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Hip Dysplasia / Congenital hip problems

What are hip dysplasia / congenital hip problems?

Most people who have hip dysplasia (also referred to as congenital hip problems) are born with it, even though symptoms may not always develop until young adulthood. Hip dysplasia occurs when the hip socket doesn’t fully cover the ball of the thighbone (femur). The result is that the hip joint can become dislocated, either partially or fully, and begin to wear out.

The condition may cause damage to the cartilage lining the joint and can result in a labral tear, which is a tear to the rim of the hip socket.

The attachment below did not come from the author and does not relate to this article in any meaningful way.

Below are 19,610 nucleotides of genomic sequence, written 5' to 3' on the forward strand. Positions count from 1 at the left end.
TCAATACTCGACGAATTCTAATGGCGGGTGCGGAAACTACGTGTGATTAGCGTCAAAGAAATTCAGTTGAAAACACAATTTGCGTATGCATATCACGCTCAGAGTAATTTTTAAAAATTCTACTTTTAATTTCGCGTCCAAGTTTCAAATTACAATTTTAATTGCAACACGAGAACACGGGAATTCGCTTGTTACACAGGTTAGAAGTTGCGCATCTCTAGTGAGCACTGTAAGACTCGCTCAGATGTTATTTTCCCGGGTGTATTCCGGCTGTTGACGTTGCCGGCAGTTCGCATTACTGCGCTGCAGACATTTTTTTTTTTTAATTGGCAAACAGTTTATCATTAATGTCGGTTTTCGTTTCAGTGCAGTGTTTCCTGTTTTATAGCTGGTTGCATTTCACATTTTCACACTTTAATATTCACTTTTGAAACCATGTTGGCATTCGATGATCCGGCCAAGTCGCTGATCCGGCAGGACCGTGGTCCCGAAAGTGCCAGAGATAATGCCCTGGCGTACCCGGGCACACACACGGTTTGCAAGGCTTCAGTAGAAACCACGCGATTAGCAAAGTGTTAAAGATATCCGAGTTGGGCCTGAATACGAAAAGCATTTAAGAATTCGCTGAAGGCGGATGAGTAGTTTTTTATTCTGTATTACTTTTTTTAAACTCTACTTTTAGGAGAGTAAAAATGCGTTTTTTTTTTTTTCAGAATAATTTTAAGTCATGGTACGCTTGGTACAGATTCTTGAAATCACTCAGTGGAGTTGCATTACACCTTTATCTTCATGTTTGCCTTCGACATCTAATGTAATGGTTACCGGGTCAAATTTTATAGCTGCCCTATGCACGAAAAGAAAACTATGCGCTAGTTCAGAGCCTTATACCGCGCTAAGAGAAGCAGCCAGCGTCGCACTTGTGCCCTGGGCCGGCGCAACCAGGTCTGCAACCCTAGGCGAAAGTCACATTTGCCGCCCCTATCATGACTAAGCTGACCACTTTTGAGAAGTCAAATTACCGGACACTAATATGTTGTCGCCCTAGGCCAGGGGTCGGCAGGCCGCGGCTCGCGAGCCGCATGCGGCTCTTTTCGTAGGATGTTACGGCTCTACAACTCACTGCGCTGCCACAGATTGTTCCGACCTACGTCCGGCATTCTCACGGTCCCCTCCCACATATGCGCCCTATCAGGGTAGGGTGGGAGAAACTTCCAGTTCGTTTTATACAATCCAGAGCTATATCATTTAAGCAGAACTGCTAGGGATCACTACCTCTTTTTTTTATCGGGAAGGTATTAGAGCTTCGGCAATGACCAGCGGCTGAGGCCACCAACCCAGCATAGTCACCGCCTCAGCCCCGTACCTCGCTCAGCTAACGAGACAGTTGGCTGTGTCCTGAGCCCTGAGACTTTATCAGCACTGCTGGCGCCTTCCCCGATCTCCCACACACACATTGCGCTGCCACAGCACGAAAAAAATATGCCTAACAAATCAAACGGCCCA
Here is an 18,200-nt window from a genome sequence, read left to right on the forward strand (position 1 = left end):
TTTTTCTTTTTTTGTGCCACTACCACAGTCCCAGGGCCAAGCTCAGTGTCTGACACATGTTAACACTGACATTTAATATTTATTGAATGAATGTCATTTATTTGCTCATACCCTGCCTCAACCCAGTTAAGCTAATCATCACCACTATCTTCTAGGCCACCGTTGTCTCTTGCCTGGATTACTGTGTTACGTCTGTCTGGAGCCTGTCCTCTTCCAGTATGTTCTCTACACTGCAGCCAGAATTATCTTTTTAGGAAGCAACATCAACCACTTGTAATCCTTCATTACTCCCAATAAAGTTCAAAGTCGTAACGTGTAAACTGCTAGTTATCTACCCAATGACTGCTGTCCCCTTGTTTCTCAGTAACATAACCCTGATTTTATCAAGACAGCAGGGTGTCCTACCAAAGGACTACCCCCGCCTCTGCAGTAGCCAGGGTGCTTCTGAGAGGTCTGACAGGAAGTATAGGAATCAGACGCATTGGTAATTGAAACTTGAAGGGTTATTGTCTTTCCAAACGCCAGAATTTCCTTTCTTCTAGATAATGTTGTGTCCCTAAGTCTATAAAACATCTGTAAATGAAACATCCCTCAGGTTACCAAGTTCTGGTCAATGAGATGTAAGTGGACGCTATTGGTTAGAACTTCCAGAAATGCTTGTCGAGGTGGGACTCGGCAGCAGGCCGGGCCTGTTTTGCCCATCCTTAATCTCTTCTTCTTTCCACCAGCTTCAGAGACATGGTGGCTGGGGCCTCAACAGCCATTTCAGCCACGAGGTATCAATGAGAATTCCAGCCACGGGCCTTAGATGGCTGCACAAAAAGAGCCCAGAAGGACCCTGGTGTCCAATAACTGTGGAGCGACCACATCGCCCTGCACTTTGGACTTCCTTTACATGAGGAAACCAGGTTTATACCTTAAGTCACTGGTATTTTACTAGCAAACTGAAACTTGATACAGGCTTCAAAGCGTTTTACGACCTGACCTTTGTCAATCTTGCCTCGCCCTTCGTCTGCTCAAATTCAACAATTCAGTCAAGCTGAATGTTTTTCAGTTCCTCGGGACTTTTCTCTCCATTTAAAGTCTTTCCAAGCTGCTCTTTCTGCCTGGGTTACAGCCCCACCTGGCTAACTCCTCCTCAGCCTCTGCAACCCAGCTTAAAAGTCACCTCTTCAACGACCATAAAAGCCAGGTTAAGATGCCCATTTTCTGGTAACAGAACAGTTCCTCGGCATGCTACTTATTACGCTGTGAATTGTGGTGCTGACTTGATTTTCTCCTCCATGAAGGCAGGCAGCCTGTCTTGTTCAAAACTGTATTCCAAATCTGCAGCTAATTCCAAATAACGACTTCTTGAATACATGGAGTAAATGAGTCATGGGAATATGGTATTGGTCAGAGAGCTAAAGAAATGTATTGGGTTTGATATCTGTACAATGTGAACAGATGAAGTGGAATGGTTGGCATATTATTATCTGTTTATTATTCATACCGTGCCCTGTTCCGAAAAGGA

What causes hip dysplasia?

Hip dysplasia runs in families and is more common in girls than boys. The condition may develop in the womb if the ball of the baby’s hip joint moves out of its proper position in the last month before birth, causing the socket to develop more shallowly than normal. If the space inside the womb is very limited, which is common with a large baby or breech presentation as well as in first pregnancies, hip dysplasia can be the result.

Congenital hip problems increase the risk of hip osteoarthritis in later life, as cartilage becomes worn away, preventing the bones from gliding smoothly against each other.

Hip dysplasia

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